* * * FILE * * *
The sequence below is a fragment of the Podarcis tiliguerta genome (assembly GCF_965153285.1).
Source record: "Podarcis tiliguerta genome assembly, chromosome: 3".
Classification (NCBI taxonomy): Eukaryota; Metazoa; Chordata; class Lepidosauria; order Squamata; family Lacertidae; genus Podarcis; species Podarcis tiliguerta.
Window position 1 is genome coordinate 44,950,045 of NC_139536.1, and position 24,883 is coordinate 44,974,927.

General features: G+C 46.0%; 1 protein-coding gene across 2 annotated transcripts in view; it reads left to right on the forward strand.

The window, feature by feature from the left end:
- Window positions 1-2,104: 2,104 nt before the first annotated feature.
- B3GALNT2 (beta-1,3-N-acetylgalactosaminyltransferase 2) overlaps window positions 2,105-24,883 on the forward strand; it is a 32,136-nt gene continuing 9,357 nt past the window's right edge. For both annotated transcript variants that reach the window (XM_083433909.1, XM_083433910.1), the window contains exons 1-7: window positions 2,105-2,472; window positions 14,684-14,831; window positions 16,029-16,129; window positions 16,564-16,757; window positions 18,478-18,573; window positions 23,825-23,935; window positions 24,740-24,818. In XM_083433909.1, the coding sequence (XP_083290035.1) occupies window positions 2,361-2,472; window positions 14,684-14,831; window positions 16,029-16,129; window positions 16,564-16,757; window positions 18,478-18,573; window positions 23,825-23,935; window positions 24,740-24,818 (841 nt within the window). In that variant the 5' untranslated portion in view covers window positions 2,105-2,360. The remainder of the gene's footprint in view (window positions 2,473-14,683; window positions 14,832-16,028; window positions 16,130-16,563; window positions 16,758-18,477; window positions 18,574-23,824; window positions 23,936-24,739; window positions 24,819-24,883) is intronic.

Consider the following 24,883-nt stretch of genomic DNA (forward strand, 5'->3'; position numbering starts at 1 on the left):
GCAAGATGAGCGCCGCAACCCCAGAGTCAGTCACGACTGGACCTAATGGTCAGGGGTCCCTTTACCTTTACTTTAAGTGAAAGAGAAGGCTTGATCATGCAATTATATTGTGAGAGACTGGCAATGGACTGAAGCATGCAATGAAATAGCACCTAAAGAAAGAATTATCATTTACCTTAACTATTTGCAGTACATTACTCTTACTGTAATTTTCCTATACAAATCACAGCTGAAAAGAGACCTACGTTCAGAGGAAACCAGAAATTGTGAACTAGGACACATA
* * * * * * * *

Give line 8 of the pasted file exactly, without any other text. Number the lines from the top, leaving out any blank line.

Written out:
- B3GALNT2 (beta-1,3-N-acetylgalactosaminyltransferase 2) overlaps window positions 2,105-24,883 on the forward strand; it is a 32,136-nt gene continuing 9,357 nt past the window's right edge. For both annotated transcript variants that reach the window (XM_083433909.1, XM_083433910.1), the window contains exons 1-7: window positions 2,105-2,472; window positions 14,684-14,831; window positions 16,029-16,129; window positions 16,564-16,757; window positions 18,478-18,573; window positions 23,825-23,935; window positions 24,740-24,818. In XM_083433909.1, the coding sequence (XP_083290035.1) occupies window positions 2,361-2,472; window positions 14,684-14,831; window positions 16,029-16,129; window positions 16,564-16,757; window positions 18,478-18,573; window positions 23,825-23,935; window positions 24,740-24,818 (841 nt within the window). In that variant the 5' untranslated portion in view covers window positions 2,105-2,360. The remainder of the gene's footprint in view (window positions 2,473-14,683; window positions 14,832-16,028; window positions 16,130-16,563; window positions 16,758-18,477; window positions 18,574-23,824; window positions 23,936-24,739; window positions 24,819-24,883) is intronic.